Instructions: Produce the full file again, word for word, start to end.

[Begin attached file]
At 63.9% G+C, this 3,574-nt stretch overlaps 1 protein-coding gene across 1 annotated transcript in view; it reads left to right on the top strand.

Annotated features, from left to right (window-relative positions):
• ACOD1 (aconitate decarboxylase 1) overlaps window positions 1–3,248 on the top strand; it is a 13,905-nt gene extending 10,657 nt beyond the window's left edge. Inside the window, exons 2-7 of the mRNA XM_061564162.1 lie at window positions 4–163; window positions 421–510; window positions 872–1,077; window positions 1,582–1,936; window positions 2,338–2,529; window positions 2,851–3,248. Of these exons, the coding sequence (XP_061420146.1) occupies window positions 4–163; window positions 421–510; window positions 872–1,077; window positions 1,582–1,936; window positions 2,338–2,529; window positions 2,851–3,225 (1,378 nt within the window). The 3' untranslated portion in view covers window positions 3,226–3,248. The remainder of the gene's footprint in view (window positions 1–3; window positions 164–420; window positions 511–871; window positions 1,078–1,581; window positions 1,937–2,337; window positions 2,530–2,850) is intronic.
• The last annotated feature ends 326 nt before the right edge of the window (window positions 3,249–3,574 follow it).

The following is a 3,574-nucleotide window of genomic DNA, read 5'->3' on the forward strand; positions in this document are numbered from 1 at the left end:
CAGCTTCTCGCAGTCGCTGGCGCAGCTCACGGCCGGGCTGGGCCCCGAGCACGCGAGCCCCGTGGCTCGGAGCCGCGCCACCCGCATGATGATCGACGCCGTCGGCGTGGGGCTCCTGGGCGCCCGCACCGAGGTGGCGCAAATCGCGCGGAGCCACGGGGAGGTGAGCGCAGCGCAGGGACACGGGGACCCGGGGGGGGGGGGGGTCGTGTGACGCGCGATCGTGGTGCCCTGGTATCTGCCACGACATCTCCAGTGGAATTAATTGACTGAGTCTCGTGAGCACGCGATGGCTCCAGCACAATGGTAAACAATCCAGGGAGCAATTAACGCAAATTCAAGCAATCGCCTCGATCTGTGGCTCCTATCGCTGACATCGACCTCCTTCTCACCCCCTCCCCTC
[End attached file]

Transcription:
At 63.9% G+C, this 3,574-nt stretch overlaps 1 protein-coding gene across 1 annotated transcript in view; it reads left to right on the top strand.

Annotated features, from left to right (window-relative positions):
• ACOD1 (aconitate decarboxylase 1) overlaps window positions 1–3,248 on the top strand; it is a 13,905-nt gene extending 10,657 nt beyond the window's left edge. Inside the window, exons 2-7 of the mRNA XM_061564162.1 lie at window positions 4–163; window positions 421–510; window positions 872–1,077; window positions 1,582–1,936; window positions 2,338–2,529; window positions 2,851–3,248. Of these exons, the coding sequence (XP_061420146.1) occupies window positions 4–163; window positions 421–510; window positions 872–1,077; window positions 1,582–1,936; window positions 2,338–2,529; window positions 2,851–3,225 (1,378 nt within the window). The 3' untranslated portion in view covers window positions 3,226–3,248. The remainder of the gene's footprint in view (window positions 1–3; window positions 164–420; window positions 511–871; window positions 1,078–1,581; window positions 1,937–2,337; window positions 2,530–2,850) is intronic.
• The last annotated feature ends 326 nt before the right edge of the window (window positions 3,249–3,574 follow it).

The following is a 3,574-nucleotide window of genomic DNA, read 5'->3' on the forward strand; positions in this document are numbered from 1 at the left end:
CAGCTTCTCGCAGTCGCTGGCGCAGCTCACGGCCGGGCTGGGCCCCGAGCACGCGAGCCCCGTGGCTCGGAGCCGCGCCACCCGCATGATGATCGACGCCGTCGGCGTGGGGCTCCTGGGCGCCCGCACCGAGGTGGCGCAAATCGCGCGGAGCCACGGGGAGGTGAGCGCAGCGCAGGGACACGGGGACCCGGGGGGGGGGGGGGTCGTGTGACGCGCGATCGTGGTGCCCTGGTATCTGCCACGACATCTCCAGTGGAATTAATTGACTGAGTCTCGTGAGCACGCGATGGCTCCAGCACAATGGTAAACAATCCAGGGAGCAATTAACGCAAATTCAAGCAATCGCCTCGATCTGTGGCTCCTATCGCTGACATCGACCTCCTTCTCACCCCCTCCCCTC